The operation of the machine is as follows: When a container C is brought by the belt B into alignment beneath the filling head 2-0, the switch X1 is thereby closed and the clutch 3 is fully energized so as to tightly couple the motor to the reduction unit R and thereby drive the she-ft at a predetermined rate in the counterclockwise direction-as shownin FIG. 2. The arm 5 rotates downit is traveling downwardly, but so that it throws both switches upwardly intothe on position when it is rising therepast. The upper switch X3 is a spring-urged, normally open switch whichfis only momentarily closed by the passage of the pawl 13 therep a'st when the latter, is
moving in an upward direction as willbe hereinafter explained in greater detail.
The iceicream filling head Q20,is disposed above-an means for advancing the belt B through the width of a container C once during each cycle'of the machine in order to place an empty car-ton under the filling head and 'to move a filled carton therebeyond. As stated above, the belt and the other specific features of the container f advancing mechanism form no part of thepresent invention and are merely included to show a complete operative embodiment. By" referring to the wiring diagram The belt B is merely shown to 'wardly from its uppermost position as; shown in FIG. 1 and pulls the link 6 downwardly therewith, thereby lower- :ing the block 7 to the position that it'oocupies as v illustrated in FIGS. The bearing block 8 .follows the block head in FIG. l, whereas in FIG. 2 and in FIG. 15 a much larger amount of ice L cream has extruded from the head and is hanging generally toward the container therebelow.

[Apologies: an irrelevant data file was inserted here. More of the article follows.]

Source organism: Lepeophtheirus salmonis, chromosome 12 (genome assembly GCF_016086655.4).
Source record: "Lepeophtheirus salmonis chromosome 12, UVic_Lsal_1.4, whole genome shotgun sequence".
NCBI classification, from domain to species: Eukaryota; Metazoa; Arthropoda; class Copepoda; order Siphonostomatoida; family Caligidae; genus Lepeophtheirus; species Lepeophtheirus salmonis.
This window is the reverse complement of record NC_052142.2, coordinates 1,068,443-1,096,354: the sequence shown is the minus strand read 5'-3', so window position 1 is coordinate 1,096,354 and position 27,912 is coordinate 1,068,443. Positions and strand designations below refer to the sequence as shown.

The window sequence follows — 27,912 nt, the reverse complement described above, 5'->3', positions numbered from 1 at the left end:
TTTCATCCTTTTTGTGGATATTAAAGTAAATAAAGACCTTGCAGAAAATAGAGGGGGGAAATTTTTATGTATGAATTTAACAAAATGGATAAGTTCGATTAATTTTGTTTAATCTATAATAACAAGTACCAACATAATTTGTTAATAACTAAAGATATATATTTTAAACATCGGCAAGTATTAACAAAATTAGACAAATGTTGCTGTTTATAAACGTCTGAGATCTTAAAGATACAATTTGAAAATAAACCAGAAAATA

, As the filling head2'0 is loweredinto this containenice of FIG. 6, itwill be seen that when power is applied at p the plug D the motor M runs continuously. This motor is coupled through .the electric clutch '3 with the gear reduction R so that the gear reduction is. driven to the extent that-the clutch 3" is energized; When this clutch is fully energized, the drive from the motor to the reduc- 7 tion gearing R is firmly 'established,'but when a resistance I such as that of the potentiometerP is introdwced in series with the power line to the clutch 3, the clutch does not positively drive the reduction gearing but allows it to slip to a certain extent, the positiveness of the drive being determined by the amount of current allowed to flow through the clutch 3 and the potentiometer P when the switch X2 is. open. The current to the clutch is fully interrupted whenever the switch X1 is open, and by referring to FIGS. 1 and 6 it can be seen that this switch'is normally open, but is closed by the presence of a container C to be filled beneath the filling :head 20; Thus, if no container is there, clutch 3 is fully disengaged. When .a container C actuates the switch X1, the circuit is closed .to deliver power both to the potentiometer 1 and to the switch X2. When'thefswitch X2 is closed as shown in FIG. 6, full current is delivered directly to cream is distributed therein 'and fillsthei'b'ottomi of the container and floats the head thereon. At this point, the head can travel downwardly no further, as, shown in FIG. 3, and therefore the lower block 7 retreats downwardly away from the upper block 8, which it previously supported. Thepawl 13 has passed bothswitches X2 and X3 in its downward motion without actuating either of these switches, but at this point the pawl 12 reaches the toggle arm of the'sWitch XZ and-throws this switch downwandly to its 01? position. By inspection of the wiring diagram of-FIG..,6 it will be seen that when switch X2 is opened so that control of the amount of current through the clutch} then becomes solely dependent upon the position of thecontrol rod ll'in the potentiometerP. Since the control rod 11 is connected by the plate, 9 directly with'the upper bearing block 8 and since the barrel of the potentiometer P is directly carried by the lower-bearing block 7, itwill be seen that the rod 11 has been pulled outwardly of this potentiometer in FIGS. 3 and 4, which is the direction which decreases the amount of resistance placed in the circuit by the potentiometer P, and the amount of coupling provided by the electric clutch 3 increases. Thus, the clutch continues to turn the reduction gearing sothat the .arm'S passes through bottom dead center and heads back up again towards the upper bearing pi ate 8. g